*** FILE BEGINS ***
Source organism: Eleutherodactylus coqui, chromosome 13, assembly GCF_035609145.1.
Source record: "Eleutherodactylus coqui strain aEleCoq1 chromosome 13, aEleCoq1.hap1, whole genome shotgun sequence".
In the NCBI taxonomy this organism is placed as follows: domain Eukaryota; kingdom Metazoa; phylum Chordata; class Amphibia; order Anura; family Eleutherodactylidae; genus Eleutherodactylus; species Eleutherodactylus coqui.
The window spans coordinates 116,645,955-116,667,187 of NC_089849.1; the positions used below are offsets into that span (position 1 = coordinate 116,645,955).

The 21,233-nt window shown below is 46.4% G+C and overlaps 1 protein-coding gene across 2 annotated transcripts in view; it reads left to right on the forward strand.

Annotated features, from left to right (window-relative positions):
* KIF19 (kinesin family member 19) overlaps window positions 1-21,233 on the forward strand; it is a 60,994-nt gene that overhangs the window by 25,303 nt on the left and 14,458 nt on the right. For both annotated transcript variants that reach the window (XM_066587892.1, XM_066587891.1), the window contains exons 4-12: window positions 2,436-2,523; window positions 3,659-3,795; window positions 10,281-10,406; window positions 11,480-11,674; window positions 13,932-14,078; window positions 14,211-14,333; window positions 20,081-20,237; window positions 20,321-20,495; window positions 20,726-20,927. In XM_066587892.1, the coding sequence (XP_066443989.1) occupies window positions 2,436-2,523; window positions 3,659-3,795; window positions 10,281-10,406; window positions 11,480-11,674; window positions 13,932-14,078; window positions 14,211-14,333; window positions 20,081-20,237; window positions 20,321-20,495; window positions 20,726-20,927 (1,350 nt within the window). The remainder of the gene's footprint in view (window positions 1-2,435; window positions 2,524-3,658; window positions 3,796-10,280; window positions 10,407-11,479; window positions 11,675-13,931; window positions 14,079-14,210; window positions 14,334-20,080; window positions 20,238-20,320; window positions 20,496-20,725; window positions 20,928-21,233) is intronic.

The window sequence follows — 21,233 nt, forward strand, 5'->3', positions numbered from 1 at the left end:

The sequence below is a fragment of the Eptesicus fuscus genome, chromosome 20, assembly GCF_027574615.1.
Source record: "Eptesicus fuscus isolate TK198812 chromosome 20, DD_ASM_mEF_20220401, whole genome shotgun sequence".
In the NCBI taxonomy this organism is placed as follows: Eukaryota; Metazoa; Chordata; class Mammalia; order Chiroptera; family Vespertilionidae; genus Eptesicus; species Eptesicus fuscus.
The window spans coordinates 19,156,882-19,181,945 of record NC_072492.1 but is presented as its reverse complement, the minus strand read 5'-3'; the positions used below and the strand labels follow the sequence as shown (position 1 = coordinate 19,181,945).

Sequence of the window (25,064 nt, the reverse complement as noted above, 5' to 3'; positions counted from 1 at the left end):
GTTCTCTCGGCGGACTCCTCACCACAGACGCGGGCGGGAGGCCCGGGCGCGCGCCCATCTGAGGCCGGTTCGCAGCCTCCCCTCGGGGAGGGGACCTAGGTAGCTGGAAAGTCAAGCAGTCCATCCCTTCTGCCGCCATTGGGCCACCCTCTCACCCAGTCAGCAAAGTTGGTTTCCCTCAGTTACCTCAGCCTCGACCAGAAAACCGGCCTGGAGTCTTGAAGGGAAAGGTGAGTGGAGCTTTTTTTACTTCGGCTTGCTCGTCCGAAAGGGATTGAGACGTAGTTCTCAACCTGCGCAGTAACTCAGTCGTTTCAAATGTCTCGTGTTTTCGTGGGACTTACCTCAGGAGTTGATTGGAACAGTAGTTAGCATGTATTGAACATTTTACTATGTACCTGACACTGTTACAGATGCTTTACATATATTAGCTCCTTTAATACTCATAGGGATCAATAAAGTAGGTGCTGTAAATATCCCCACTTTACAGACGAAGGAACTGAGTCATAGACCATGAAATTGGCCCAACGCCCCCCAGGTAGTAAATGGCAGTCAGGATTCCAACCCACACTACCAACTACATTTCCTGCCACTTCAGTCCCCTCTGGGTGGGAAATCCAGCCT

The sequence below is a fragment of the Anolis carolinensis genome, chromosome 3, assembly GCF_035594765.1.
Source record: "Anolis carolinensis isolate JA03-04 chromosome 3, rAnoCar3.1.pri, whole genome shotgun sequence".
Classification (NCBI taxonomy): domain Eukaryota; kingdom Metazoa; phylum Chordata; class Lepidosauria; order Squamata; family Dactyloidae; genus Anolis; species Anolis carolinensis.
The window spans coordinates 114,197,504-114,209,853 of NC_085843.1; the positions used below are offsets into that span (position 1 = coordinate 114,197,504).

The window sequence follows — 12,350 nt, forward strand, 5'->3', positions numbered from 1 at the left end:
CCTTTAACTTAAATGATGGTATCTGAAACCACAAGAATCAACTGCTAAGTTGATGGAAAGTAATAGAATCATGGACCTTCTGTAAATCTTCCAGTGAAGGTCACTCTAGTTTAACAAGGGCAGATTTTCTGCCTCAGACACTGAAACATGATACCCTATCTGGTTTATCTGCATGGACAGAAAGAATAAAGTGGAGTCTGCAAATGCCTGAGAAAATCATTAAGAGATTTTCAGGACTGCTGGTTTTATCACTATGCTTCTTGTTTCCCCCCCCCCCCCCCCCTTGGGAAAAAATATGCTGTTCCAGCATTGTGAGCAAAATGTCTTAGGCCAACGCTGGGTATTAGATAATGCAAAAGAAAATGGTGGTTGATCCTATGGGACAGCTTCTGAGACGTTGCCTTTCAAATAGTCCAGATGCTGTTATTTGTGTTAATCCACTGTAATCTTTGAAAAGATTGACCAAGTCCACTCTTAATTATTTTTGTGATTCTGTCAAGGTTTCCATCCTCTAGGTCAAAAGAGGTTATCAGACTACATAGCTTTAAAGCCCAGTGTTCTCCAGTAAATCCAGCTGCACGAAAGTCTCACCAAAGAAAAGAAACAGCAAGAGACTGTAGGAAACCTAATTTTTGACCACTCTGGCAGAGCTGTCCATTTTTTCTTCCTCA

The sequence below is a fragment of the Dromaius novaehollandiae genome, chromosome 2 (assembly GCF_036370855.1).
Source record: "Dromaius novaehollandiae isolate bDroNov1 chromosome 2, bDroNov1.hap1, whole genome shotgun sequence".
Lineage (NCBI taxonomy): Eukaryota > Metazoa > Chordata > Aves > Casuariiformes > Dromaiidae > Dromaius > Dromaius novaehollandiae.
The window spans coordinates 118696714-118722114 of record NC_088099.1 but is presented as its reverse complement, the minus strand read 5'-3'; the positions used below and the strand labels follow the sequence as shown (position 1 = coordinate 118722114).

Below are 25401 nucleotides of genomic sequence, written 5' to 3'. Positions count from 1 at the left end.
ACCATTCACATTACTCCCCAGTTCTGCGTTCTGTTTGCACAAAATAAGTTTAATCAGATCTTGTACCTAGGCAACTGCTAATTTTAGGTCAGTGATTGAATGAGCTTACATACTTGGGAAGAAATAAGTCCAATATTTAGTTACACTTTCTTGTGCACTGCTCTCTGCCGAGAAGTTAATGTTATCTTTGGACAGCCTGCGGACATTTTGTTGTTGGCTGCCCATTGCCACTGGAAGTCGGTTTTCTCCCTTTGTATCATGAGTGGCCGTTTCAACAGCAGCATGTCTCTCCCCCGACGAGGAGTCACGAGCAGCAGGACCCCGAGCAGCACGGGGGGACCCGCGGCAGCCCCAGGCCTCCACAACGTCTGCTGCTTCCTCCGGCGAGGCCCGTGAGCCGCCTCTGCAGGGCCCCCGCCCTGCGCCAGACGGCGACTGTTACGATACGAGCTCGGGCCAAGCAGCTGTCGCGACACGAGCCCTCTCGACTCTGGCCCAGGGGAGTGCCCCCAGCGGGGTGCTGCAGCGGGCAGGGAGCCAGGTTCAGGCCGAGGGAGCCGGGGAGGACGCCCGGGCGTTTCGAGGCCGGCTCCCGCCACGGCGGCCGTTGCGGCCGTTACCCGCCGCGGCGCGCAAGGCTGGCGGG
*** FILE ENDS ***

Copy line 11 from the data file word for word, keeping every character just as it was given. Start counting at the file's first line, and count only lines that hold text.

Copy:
In the NCBI taxonomy this organism is placed as follows: Eukaryota; Metazoa; Chordata; class Mammalia; order Chiroptera; family Vespertilionidae; genus Eptesicus; species Eptesicus fuscus.